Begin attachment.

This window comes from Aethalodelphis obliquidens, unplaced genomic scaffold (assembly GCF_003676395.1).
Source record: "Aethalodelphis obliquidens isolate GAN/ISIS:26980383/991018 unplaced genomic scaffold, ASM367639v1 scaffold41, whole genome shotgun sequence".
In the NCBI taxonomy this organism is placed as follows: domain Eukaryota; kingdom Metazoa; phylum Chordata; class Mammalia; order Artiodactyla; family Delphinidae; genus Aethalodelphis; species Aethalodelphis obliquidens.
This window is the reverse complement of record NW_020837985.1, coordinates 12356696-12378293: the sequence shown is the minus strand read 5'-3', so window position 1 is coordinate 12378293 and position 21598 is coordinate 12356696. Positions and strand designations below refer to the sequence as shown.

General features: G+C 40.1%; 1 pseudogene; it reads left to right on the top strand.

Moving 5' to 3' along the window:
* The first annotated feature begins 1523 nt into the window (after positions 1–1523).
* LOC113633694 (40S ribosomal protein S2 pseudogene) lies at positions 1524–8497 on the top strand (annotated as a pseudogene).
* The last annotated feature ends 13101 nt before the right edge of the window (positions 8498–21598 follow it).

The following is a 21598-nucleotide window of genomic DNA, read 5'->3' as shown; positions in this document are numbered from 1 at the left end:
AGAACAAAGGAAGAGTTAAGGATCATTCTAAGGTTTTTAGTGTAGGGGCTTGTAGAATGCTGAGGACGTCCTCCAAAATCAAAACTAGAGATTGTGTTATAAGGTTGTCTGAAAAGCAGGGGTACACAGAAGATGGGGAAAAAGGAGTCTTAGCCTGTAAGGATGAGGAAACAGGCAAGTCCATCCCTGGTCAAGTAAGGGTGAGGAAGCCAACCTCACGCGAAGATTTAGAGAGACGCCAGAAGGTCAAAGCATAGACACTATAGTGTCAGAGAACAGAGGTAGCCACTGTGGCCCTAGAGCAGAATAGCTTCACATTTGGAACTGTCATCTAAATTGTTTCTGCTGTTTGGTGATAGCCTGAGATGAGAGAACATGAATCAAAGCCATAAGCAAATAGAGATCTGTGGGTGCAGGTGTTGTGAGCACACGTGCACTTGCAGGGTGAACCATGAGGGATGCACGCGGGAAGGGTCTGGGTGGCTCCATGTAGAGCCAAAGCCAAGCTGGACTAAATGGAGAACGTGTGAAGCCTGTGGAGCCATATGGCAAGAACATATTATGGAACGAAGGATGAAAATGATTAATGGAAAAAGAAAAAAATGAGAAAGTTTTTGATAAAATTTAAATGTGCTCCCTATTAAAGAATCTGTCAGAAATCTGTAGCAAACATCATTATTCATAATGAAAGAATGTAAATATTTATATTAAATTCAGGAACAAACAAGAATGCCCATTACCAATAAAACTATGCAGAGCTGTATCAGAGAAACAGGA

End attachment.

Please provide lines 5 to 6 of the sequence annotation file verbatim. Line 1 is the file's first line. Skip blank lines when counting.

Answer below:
General features: G+C 40.1%; 1 pseudogene; it reads left to right on the top strand.

Moving 5' to 3' along the window: